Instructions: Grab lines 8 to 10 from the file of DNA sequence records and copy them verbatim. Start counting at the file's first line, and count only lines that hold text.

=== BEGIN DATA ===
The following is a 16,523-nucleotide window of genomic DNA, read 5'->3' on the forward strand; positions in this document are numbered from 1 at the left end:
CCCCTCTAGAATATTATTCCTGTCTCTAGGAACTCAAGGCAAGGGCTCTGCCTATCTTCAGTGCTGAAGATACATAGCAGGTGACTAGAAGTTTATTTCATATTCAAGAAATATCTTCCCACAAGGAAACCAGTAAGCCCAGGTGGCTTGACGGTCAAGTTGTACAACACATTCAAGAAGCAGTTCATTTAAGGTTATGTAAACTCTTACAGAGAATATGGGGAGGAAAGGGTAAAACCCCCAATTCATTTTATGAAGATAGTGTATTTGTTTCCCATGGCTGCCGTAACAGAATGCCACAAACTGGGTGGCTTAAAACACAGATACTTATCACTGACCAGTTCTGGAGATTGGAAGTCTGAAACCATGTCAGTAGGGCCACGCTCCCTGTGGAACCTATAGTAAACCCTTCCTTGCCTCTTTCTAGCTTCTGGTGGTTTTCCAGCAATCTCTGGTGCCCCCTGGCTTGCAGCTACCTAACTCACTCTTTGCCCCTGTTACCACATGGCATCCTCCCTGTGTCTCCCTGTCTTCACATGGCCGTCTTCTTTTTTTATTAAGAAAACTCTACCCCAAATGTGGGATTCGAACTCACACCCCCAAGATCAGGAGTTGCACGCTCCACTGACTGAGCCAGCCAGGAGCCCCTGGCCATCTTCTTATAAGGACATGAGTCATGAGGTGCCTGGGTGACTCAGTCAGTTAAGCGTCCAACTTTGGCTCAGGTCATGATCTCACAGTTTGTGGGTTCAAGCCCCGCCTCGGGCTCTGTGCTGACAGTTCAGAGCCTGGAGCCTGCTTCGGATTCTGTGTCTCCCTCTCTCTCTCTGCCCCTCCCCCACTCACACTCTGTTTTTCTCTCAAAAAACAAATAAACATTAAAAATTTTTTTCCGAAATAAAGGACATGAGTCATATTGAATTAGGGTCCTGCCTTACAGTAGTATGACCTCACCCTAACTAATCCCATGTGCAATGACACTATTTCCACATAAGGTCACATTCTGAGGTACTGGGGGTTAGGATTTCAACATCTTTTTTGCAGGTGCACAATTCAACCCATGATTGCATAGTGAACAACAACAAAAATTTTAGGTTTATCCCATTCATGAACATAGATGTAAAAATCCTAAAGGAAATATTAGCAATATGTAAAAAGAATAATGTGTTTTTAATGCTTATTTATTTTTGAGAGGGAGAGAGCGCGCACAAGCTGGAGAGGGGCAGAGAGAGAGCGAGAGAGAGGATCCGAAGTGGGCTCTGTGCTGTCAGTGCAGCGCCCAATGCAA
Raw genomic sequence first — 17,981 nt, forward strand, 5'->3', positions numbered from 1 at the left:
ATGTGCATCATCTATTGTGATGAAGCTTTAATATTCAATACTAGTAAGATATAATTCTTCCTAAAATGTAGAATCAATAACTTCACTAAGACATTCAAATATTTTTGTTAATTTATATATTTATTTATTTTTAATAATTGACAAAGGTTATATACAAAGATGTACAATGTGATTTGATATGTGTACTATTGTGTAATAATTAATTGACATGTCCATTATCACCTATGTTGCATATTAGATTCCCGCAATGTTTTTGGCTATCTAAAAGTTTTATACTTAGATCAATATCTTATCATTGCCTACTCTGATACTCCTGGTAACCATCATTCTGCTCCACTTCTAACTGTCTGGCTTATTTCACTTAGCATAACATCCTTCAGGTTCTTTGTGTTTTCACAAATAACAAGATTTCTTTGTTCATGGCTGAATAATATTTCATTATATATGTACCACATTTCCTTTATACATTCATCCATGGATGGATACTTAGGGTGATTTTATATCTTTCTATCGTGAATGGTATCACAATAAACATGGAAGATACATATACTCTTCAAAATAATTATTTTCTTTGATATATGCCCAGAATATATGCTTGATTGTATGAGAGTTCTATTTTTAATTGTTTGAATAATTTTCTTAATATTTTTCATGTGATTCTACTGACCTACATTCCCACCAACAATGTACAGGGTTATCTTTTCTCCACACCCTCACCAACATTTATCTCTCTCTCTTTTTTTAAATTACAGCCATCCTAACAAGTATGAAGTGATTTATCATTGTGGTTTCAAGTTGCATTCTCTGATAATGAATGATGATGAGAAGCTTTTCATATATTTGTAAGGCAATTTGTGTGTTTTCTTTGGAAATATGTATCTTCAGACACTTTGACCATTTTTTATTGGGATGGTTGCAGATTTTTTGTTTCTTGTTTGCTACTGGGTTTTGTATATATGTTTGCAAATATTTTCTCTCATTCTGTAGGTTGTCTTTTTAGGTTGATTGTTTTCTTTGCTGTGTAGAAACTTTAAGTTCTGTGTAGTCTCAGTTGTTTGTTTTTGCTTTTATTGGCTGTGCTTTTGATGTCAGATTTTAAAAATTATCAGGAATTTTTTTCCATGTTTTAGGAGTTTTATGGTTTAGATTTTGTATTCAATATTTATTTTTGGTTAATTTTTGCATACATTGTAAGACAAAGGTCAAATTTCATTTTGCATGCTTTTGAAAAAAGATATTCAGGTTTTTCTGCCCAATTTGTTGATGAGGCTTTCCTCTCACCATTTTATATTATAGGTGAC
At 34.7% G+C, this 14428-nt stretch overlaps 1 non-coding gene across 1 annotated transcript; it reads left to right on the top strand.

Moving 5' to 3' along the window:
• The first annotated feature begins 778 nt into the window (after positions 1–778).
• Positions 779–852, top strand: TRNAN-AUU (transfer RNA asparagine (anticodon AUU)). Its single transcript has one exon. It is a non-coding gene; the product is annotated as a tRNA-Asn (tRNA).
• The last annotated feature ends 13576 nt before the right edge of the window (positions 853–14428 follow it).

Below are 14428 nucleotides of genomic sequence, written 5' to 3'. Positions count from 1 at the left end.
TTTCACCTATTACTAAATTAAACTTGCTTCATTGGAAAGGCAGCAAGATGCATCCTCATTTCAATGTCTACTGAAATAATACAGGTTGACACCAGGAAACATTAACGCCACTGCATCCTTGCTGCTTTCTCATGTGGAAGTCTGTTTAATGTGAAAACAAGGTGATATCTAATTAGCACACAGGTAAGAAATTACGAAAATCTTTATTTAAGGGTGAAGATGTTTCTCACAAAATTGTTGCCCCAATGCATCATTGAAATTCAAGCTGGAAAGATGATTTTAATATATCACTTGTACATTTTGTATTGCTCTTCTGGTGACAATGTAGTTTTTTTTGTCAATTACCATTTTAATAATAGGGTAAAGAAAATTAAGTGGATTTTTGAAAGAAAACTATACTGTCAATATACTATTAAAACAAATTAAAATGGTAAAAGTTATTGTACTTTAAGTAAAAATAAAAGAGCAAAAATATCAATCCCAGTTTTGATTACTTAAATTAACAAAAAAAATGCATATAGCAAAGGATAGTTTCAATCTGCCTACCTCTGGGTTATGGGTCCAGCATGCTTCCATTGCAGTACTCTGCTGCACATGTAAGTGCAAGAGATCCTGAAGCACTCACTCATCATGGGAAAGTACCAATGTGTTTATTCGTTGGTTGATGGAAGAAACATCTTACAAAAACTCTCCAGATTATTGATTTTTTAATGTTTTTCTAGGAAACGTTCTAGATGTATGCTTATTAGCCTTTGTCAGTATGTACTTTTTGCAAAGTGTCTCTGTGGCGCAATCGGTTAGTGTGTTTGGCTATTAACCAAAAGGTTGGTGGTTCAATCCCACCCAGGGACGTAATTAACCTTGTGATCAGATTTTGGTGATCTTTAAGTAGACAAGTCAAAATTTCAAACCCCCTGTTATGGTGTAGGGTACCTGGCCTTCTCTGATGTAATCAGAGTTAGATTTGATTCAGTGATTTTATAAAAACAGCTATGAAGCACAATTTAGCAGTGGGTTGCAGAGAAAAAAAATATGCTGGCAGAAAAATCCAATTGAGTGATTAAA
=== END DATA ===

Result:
• Positions 779–852, top strand: TRNAN-AUU (transfer RNA asparagine (anticodon AUU)). Its single transcript has one exon. It is a non-coding gene; the product is annotated as a tRNA-Asn (tRNA).
• The last annotated feature ends 13576 nt before the right edge of the window (positions 853–14428 follow it).

Below are 14428 nucleotides of genomic sequence, written 5' to 3'. Positions count from 1 at the left end.